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The death of hardcore gaming?

"Hardcore gamers need to chill out," said Payton. "I don't know how long I will stay in this industry, but I do hope that I can see a day when hardcore gamers lose this 'us versus them' mentality." The success of casual gaming on consoles is a blessing in disguise for gamers, he said, as it's opened the door for smaller independent games - like Super Stardust HD, Geometry Wars and even Penny Arcade Adventures - that might never have made it onto consoles years ago.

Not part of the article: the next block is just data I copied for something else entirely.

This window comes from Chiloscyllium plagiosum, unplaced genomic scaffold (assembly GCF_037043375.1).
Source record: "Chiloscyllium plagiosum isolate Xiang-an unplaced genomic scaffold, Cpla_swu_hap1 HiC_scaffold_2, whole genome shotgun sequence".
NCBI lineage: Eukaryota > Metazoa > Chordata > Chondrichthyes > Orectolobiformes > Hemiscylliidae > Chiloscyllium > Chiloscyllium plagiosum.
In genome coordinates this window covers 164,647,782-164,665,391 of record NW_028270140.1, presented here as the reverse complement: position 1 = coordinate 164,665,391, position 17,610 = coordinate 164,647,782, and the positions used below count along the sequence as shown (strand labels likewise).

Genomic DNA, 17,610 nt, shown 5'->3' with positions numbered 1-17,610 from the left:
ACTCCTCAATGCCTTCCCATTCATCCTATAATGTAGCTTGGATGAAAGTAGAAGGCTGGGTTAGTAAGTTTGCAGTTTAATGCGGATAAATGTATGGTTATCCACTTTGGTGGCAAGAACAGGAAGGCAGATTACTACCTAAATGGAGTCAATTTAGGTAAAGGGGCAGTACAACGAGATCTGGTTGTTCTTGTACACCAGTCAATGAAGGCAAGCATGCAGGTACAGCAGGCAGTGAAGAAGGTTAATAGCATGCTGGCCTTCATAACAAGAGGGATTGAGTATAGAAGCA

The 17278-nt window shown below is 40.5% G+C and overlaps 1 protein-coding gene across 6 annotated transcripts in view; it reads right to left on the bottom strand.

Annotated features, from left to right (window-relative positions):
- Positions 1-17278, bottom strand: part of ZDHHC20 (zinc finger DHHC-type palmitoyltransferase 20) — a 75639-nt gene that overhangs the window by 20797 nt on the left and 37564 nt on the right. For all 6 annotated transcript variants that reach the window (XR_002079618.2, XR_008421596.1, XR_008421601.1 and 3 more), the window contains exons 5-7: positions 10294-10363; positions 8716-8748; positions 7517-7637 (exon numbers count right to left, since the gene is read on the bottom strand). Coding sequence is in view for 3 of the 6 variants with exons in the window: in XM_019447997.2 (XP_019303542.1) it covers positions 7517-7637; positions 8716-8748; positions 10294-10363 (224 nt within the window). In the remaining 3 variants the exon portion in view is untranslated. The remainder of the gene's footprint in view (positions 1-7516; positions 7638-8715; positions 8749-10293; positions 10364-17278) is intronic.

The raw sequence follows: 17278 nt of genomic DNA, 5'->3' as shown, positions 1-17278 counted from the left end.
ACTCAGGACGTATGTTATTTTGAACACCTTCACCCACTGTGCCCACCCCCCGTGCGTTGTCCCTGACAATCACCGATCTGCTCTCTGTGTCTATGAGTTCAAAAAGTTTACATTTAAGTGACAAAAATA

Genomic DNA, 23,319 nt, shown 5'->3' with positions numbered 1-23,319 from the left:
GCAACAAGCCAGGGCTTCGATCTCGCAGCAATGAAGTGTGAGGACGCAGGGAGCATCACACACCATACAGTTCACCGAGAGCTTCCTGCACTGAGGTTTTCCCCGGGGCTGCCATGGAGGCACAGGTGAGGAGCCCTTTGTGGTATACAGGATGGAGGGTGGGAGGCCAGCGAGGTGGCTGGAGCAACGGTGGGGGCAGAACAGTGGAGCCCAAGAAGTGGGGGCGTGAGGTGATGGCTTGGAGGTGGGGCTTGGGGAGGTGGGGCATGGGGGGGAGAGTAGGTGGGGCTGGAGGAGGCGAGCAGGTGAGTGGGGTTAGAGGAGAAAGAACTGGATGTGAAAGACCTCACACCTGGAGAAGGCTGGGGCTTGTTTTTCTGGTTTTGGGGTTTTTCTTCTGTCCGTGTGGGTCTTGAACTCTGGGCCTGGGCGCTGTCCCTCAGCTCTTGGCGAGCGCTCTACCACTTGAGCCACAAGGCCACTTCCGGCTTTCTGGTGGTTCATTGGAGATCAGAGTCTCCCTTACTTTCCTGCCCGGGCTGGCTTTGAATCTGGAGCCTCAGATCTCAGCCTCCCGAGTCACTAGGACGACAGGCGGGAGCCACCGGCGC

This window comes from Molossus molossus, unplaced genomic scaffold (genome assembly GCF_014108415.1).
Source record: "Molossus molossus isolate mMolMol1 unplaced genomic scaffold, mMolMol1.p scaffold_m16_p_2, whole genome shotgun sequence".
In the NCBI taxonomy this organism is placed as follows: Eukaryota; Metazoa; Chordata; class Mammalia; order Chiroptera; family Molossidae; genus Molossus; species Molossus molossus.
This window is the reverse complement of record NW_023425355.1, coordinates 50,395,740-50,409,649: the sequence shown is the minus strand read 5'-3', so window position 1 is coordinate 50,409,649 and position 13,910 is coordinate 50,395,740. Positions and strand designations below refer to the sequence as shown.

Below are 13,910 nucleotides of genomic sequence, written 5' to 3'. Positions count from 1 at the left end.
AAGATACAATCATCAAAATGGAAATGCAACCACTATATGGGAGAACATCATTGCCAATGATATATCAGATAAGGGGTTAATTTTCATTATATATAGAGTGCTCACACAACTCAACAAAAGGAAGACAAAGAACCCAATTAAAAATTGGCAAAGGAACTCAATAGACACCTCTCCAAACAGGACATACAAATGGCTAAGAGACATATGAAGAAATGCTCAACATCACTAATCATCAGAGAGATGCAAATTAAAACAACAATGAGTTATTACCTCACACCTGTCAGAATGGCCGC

Jaffe agrees, saying that "there's a rise in both casual games and… smaller hardcore games, and a lot of times there's a tendency to lump both of them in together." He added that there are plenty of "casual" games that get so intense as to be considered hardcore; "I think the difference is just that the entry level and the thematic for those games are clearly aimed at people who don't consider themselves gamers."

After graduating from college in 2000 with a BA in journalism, I worked for five years as a copy editor, page designer and videogame-review columnist at a couple of mid-sized newspapers you've never heard of. My column eventually got me a freelancing gig with GMR magazine, which folded a few months later. I was hired on full-time by GamesRadar in late 2005, and have since been paid actual money to write silly articles about lovable blobs.